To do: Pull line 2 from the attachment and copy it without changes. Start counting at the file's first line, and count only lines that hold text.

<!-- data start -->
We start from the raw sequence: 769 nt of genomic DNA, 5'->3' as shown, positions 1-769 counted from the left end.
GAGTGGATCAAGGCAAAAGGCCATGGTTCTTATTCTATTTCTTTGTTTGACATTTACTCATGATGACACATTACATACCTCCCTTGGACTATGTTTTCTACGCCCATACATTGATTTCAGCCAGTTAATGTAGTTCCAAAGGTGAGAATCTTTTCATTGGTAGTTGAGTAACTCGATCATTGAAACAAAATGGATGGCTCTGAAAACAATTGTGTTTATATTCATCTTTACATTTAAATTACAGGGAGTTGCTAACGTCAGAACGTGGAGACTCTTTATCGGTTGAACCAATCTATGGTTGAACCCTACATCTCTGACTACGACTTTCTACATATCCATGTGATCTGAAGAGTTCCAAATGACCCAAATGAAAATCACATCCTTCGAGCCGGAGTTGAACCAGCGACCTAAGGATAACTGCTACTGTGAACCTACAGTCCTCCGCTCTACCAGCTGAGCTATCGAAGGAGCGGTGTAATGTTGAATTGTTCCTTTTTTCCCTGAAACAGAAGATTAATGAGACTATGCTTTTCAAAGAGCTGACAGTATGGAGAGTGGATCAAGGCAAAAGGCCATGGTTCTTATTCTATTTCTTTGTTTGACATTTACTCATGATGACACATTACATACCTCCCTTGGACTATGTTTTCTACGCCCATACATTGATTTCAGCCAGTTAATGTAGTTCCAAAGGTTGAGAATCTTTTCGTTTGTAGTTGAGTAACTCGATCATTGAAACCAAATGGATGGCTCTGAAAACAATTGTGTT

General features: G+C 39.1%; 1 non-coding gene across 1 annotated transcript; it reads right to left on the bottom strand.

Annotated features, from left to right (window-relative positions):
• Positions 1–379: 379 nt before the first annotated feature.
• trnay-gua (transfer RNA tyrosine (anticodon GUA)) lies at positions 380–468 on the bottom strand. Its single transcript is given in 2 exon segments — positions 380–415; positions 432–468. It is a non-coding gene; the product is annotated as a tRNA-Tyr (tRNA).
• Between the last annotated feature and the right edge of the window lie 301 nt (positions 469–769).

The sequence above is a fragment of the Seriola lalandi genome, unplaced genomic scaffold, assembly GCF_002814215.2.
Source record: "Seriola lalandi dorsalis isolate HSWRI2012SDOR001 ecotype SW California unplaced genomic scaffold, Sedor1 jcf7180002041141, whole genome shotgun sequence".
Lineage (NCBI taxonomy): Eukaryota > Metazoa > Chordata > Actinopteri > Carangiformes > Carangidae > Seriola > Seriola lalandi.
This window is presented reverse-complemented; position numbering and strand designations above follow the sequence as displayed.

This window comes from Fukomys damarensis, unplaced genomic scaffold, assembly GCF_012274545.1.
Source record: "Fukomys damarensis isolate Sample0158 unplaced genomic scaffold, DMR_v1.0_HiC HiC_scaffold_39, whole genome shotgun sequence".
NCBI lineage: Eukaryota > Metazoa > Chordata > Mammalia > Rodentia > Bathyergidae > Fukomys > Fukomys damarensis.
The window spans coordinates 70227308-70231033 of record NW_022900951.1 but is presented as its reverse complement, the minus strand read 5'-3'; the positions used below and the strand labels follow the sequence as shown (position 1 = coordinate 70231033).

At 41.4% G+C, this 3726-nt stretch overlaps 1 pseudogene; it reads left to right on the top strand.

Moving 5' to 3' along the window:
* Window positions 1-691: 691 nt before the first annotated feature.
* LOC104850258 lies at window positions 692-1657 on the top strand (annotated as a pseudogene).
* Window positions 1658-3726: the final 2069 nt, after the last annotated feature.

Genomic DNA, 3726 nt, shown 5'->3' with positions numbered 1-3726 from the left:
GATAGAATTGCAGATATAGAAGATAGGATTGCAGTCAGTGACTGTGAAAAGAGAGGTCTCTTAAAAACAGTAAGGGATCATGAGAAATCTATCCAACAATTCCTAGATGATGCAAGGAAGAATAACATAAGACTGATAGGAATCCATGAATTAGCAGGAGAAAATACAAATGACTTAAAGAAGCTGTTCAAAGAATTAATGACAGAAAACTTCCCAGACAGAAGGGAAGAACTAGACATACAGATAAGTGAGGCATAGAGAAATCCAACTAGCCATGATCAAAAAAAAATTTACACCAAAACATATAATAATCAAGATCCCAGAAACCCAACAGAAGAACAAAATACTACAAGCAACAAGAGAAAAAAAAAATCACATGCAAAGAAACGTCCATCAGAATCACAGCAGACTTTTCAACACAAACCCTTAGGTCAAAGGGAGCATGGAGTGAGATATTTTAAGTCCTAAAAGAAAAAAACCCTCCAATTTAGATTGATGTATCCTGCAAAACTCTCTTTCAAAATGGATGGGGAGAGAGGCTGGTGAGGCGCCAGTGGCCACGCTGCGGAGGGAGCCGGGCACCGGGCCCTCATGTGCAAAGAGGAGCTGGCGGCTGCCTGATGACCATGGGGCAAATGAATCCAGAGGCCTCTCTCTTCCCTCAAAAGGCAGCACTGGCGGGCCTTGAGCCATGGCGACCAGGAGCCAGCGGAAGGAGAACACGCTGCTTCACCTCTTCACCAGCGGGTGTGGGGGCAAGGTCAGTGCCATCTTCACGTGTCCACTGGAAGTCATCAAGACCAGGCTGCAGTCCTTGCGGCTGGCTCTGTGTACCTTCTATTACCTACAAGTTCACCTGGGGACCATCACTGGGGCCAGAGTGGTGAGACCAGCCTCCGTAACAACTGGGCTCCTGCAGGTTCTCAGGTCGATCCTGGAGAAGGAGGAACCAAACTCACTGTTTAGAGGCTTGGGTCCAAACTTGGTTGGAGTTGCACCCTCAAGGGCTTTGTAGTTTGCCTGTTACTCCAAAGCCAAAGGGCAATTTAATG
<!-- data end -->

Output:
GAGTGGATCAAGGCAAAAGGCCATGGTTCTTATTCTATTTCTTTGTTTGACATTTACTCATGATGACACATTACATACCTCCCTTGGACTATGTTTTCTACGCCCATACATTGATTTCAGCCAGTTAATGTAGTTCCAAAGGTGAGAATCTTTTCATTGGTAGTTGAGTAACTCGATCATTGAAACAAAATGGATGGCTCTGAAAACAATTGTGTTTATATTCATCTTTACATTTAAATTACAGGGAGTTGCTAACGTCAGAACGTGGAGACTCTTTATCGGTTGAACCAATCTATGGTTGAACCCTACATCTCTGACTACGACTTTCTACATATCCATGTGATCTGAAGAGTTCCAAATGACCCAAATGAAAATCACATCCTTCGAGCCGGAGTTGAACCAGCGACCTAAGGATAACTGCTACTGTGAACCTACAGTCCTCCGCTCTACCAGCTGAGCTATCGAAGGAGCGGTGTAATGTTGAATTGTTCCTTTTTTCCCTGAAACAGAAGATTAATGAGACTATGCTTTTCAAAGAGCTGACAGTATGGAGAGTGGATCAAGGCAAAAGGCCATGGTTCTTATTCTATTTCTTTGTTTGACATTTACTCATGATGACACATTACATACCTCCCTTGGACTATGTTTTCTACGCCCATACATTGATTTCAGCCAGTTAATGTAGTTCCAAAGGTTGAGAATCTTTTCGTTTGTAGTTGAGTAACTCGATCATTGAAACCAAATGGATGGCTCTGAAAACAATTGTGTT